Purchase this article with an account.
Xueli Chen, Keri Allen, Kevin Linkroum, DanYi Wang, Mark Consugar, Elizabeth DelBono, Janey L Wiggs; FOXF2 mutations in patients with early-onset glaucoma. Invest. Ophthalmol. Vis. Sci. 2015;56(7 ):2538.
Download citation file:
© ARVO (1962-2015); The Authors (2016-present)
A Foxf2 missense allele is associated with anterior segment dysgenesis in a mouse model (McKeone et al., 2011); however mutations in humans with anterior segment dysgenesis and/or glaucoma have not yet been observed. The purpose of this study was to screen for deleterious mutations in FOXF2 early-onset glaucoma probands.
108 probands diagnosed with early-onset glaucoma (before the age of 40) without mutations in known early-onset glaucoma genes (CYP1B1, FOXC1, LTBP2, MYOC, PAX6, and PITX2) were enrolled. All FOXF2 coding exons were sequenced using Sanger sequencing. FOXF2 copy number variants (CNVs) were initially screened using Multiplex Ligation Probe Amplification (MLPA) (SALSA MLPA probemix P208-C1 Human Telomere-6, MRC Holland) and confirmed using custom aCGH microarray slides scanned on an Agilent Technologies SureScan microarray scanner.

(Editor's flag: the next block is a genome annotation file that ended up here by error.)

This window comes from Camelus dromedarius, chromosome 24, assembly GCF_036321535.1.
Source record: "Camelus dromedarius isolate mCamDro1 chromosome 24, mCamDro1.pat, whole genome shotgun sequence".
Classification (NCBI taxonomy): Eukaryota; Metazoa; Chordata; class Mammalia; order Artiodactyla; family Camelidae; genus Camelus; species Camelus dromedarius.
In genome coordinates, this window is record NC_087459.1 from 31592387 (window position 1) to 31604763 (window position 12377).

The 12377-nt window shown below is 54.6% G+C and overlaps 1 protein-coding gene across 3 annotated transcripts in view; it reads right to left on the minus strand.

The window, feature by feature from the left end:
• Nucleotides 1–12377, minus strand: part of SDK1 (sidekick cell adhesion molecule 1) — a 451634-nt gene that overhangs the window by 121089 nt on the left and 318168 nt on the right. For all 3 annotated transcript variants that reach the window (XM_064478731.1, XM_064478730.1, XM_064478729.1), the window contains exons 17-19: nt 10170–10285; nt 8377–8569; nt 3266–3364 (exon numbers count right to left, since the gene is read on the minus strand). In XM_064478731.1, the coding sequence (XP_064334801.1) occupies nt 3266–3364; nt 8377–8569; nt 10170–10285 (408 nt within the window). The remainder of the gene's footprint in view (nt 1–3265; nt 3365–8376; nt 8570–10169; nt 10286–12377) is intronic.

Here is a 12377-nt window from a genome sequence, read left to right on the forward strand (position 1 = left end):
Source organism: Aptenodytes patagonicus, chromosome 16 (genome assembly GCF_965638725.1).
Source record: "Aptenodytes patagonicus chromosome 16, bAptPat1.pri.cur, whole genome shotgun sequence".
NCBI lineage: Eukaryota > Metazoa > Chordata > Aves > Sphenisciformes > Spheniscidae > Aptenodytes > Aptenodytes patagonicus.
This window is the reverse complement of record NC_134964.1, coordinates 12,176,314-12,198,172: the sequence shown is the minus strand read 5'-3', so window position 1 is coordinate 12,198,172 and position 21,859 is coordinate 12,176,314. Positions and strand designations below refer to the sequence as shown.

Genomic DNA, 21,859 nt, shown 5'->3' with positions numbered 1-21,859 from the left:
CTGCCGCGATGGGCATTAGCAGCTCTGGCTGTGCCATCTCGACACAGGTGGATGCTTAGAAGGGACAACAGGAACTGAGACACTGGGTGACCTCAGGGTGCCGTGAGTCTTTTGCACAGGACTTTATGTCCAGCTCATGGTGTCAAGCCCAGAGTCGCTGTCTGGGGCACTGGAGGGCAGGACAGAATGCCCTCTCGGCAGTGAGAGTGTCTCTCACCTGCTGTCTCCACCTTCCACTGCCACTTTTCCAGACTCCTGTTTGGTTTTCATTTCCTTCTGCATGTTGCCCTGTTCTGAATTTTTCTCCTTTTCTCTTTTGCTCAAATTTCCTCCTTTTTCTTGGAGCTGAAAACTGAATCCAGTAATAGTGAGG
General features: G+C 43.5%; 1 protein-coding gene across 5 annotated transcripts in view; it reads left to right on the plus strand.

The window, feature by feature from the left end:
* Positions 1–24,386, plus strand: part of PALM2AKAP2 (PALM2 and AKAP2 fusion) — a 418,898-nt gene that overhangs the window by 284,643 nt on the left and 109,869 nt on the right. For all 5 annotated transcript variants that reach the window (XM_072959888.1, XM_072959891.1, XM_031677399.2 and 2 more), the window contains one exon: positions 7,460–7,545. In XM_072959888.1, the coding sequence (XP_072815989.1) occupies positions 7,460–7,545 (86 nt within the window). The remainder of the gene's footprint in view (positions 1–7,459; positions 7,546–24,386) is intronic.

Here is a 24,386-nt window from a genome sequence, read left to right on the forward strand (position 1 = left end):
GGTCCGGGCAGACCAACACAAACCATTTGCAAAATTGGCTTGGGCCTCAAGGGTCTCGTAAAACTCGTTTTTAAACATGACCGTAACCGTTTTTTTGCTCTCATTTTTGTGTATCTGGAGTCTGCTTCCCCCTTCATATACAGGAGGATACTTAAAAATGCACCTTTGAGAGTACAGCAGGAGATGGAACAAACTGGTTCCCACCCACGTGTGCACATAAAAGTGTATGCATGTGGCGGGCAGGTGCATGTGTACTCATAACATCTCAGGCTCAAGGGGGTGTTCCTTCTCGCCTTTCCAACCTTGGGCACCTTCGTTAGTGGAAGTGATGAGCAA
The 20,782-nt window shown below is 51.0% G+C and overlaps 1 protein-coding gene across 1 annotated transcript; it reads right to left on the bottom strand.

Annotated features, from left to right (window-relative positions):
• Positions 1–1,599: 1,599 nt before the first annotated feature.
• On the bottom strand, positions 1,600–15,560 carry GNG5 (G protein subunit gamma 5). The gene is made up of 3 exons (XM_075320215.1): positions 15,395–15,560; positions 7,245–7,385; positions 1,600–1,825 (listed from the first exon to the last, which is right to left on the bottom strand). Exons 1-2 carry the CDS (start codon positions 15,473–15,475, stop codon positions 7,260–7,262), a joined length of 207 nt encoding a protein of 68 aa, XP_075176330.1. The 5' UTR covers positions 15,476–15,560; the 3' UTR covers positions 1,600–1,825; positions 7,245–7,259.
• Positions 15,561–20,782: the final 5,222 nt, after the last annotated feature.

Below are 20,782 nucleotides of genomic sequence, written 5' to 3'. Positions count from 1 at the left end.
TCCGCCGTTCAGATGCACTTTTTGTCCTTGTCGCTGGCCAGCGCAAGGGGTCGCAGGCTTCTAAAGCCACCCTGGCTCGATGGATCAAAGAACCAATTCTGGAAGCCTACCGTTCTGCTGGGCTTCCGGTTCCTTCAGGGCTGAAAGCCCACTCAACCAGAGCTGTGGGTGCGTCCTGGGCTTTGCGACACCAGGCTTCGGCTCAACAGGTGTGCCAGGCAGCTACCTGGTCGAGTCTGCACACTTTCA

One early-onset glaucoma proband was found to have a FOXF2 missense mutation (H430R) involving a highly evolutionarily conserved amino acid (GERP = 4.58). The missense change is rare (1/6,502 individuals) in the National Heart Lung Blood Institute Exome Sequencing Project (NHLBI ESP), and is predicted to be damaging by Polyphen2 (0.993). A sibling is also affected by glaucoma but was not available for screening. The patient was diagnosed with glaucoma at age 20 and does not have clinical evidence of anterior segment dysgenesis. A second early-onset glaucoma proband was found to have a novel FOXF2 duplication that involves the entire gene (248kb). Three other family members are affected and all 3 have the same novel FOXF2 duplication. The duplication was not present in any unaffected family members. All of the affected family members have early-onset glaucoma (range 5 months to 17 years) and also have varying degrees of iris stromal atrophy.
Results from this study suggest that mutations in FOXF2 can cause early-onset glaucoma in humans. Further studies to confirm these findings and define the role of FOXF2 in glaucoma would be of interest.
This PDF is available to Subscribers Only